NSFW revisit build (NR40700 rehome)

So this new build is really just a remix of the original NSFW build, and stuffing it into one of the new 48 slot Chenbro NR40700 listed in the forums via ebay. The only new parts are the case, a couple new SFF-8087 to SFF-8087 cables to replace the breakouts, and the 3d printed drive rails.

Moving from this (Supermicro 836):
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to this (Chenbro NR40700):
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Project started off when the new case arrived, I got it for $180 +$110 shipping but the same seller has had several auctions close at $169.99 + $110 shipping.

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Plugged it in with a PSU loopback adapter just to make sure it powered on, and to see how loud it was. Louder than I expected, but due to the 120MM fans not the PSU as I was lead to believe. That’s actually good because I can control those.

Also had to print out tons of the drive adapters so I could move my existing drives over. I tried several different caddies but could not find any compatible so just went with the 3d printed ones.

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Ended up printing them at 110% height as the default were a little loose. Even 3 across.

Once I had the drive rails on hand, it was time to disassemble old faithful.20191103_163322_HDR 20191103_163339_HDR

I forget how big this motherboard is until I have to work with it. Thing is massive. Here are the raw materials.

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top left is a quadro K2000 used for my mac os VM, middle top is the 9201-e16 for the DS-2246 shelf, right 2 are 9211-8i cards, middle bottom is a pcie m2 adapter with optane drive. Bottom left is a quadro P400 for Plex VM. Eventually I will move the 2.5" drives over to the new case, but I ran out of desire and time so they are still external. (2.5" adapter trays keep failing at 90%)

I did put both of the 9211-8i cards in even though both were not needed. My thinking was this. Each card has 2 mini sas which are 4 channels of 6 Gbps. So thats 24 Gbps per port or 48 Gbps per card. These are pcie 8x cards which is limited to 20 Gbps. So my thinking was that by using only half of each card I am reducing the chance of the pcie port being the bottleneck. Now I know that spinners don’t use even a fraction of that, but I also know that I have the cards and the ports already. If I were buying cards I most likely would use 1 card. I also know that as SSD’s reduce in price a higher percentage of my storage will be ssd based. I plan on losing the 9201-16e soon which will free up a slot, and if for some reason I need another I can combine then.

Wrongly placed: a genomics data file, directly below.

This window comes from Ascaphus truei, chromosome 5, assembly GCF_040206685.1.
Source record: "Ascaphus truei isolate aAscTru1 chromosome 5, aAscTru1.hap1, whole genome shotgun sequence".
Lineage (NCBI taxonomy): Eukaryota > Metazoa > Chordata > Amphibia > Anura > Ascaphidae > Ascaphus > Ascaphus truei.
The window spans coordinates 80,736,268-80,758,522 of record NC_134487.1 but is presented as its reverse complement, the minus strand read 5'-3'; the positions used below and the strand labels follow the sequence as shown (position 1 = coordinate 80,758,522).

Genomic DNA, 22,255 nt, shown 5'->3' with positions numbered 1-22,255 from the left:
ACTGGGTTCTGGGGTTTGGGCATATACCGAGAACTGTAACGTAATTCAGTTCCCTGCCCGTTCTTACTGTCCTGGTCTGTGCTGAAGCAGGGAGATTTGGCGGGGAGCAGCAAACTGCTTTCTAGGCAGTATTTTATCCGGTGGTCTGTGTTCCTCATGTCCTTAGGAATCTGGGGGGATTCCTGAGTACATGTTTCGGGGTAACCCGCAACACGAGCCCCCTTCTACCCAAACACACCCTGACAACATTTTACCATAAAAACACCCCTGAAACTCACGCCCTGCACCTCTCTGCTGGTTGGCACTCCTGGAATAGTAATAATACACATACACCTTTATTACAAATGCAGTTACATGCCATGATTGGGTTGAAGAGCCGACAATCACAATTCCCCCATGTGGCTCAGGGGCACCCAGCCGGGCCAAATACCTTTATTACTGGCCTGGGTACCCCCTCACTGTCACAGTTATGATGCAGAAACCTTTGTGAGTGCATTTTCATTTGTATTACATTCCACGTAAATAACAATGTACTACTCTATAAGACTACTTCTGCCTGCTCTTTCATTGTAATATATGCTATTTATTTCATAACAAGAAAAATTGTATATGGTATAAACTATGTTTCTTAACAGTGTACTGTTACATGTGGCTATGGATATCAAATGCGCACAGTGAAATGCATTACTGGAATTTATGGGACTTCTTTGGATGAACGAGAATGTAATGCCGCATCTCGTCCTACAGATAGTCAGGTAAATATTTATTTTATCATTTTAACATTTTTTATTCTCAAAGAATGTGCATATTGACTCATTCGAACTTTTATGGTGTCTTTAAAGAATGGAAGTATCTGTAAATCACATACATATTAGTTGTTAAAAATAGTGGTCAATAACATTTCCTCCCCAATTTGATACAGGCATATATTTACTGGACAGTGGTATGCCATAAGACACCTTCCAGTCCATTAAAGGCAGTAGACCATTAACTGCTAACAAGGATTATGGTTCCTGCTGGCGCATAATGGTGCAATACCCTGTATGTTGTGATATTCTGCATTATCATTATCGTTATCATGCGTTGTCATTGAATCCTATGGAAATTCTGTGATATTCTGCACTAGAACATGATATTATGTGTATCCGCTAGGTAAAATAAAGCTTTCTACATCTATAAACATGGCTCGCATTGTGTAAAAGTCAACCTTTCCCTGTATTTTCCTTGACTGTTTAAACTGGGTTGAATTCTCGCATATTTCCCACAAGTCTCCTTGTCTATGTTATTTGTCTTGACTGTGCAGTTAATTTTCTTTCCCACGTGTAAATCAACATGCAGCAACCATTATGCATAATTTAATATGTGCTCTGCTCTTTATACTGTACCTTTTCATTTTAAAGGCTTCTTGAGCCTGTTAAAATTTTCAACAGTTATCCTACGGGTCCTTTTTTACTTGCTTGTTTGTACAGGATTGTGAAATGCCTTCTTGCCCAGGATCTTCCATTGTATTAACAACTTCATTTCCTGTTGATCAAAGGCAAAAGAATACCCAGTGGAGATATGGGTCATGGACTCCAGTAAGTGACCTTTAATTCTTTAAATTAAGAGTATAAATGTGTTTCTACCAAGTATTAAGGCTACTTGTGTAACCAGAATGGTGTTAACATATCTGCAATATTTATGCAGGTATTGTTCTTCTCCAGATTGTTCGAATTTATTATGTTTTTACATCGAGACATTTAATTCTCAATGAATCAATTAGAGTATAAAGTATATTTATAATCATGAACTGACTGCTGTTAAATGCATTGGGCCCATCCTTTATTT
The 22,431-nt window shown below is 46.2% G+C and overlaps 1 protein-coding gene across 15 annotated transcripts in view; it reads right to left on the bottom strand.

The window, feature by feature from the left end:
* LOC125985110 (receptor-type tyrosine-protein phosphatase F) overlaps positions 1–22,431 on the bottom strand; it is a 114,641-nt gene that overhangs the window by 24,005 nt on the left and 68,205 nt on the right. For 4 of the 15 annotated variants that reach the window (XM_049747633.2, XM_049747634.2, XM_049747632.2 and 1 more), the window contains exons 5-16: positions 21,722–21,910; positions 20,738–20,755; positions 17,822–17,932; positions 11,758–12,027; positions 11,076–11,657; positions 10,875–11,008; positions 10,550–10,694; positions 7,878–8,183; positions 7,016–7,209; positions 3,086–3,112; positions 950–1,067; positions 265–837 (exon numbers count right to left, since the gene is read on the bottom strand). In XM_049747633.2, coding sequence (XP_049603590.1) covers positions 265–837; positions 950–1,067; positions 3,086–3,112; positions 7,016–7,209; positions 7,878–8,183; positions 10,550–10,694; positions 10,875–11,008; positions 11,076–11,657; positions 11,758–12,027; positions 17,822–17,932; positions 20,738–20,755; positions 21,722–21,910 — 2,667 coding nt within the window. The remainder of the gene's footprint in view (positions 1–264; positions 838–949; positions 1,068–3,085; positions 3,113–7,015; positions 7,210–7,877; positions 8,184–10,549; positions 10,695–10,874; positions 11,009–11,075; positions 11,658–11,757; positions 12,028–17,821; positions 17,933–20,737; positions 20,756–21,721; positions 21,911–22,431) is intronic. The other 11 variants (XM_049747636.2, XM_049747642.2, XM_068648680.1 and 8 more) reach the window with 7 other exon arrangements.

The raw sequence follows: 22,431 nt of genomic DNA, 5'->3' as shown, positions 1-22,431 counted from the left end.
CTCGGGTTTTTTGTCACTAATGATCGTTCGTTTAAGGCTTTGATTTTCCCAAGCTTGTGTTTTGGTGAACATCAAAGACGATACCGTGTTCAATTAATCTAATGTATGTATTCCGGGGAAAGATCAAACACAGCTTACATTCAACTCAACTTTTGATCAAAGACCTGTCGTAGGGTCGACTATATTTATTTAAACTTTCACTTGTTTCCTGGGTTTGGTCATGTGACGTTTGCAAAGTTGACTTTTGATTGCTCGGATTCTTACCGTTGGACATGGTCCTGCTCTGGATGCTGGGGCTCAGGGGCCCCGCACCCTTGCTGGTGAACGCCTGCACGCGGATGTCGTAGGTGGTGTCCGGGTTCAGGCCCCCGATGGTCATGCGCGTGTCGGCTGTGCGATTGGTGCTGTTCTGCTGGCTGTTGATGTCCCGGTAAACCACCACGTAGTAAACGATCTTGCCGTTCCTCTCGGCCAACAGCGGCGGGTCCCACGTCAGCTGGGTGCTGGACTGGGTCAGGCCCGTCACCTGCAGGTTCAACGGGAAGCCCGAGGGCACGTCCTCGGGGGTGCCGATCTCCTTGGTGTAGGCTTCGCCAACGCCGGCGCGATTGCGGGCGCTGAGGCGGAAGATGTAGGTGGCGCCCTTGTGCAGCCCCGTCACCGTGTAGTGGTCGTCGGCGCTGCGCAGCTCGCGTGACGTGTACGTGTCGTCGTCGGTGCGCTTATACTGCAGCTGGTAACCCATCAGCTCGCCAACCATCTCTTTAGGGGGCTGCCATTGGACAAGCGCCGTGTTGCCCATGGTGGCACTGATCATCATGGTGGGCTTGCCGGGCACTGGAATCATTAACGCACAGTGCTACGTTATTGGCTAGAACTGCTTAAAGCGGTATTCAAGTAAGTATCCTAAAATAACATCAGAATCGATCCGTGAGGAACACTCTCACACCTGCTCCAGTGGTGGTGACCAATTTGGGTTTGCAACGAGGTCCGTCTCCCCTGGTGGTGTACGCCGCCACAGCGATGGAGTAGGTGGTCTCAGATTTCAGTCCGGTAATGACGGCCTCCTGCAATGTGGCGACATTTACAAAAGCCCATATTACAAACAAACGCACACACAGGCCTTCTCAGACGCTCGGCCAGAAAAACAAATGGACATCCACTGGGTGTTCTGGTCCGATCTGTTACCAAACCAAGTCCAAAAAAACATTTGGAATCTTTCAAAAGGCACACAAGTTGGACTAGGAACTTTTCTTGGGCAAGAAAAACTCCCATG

I didn’t test outside the case since I was working with all known good parts, but I did spend considerable time on the standoffs. The Chenbro case doesn’t have removable standoffs (first time I have observed that) so after a good 10 minutes trying to remove a couple, I realized that they have half height standoffs. So you only add the other half to the ones you want. Once that was out of the way, the standoffs were only available for the bottom 7 spots on the board. The top 5 I was able to just attach to the motherboard and use more like legs, as the standoff + threads was the same height as the whole standoff and keeps the board safely above the possible shorts. It was a tight fit and required several in and out tests, which were not easy.

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Half standoff thats non removable.
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3.5" drive tray I had to remove for the motherboard to fit.

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Fully populated with the cards. Prior to cable cleanup.

Next step was then to check to make sure everything was working.

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Let me tell you that lifting this monstrosity on to the top of my rack was a chore. I am sure I will feel it tomorrow. But it was a success everything was where it should be and ESXI booted. The VMs were in maintenance mode since I didn’t have the storage in yet.

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Drives added, all slots on the back planes are working and all vm’s are back online. I did eventually get it racked and will have to add a picture for that, but I will say that the rails from chenbro are some of the worst I have ever worked with. They are not smooth and there is very little forgiveness when sliding the case in the first time. I had to get my 12 year old daughter to help rack it, because I couldn’t guide them and hold the weight of the case.

Now that everything is up and running it is quieter than my Supermicro 836 it replaced, and the drives are running cooler. That may change once they are fully populated, but for now it was worth it. The sound levels will drop further once I get the 8 ssd’s in that back row and I can shut down the ds-2246 shelf.

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Now that I have a few hours of drive temps, I thought i’d share the decrease in temps from the SC836 to the NR40700. Overall Average went from 34 degrees to 31 degrees. And that’s with the 120mm fans at half power same as the super micro were set.

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Those seem super reasonable. Are you using P12 fans?

Nope, just the stock Chenbro (at 50% pwm). Was saving the Noctura or Arctic fan replacement in the event of it being too loud.

Are you putting in any 2.5" SSD’s? If so how do you plan to mount them?

I just added 8 ssd’s to the back row. I tried to get fancy and dint fit right, so I just used some 2.5" to 3.5" supermicro adapters and attached the rails (all 3d printed). Works fine. Now shelf is officially half full.

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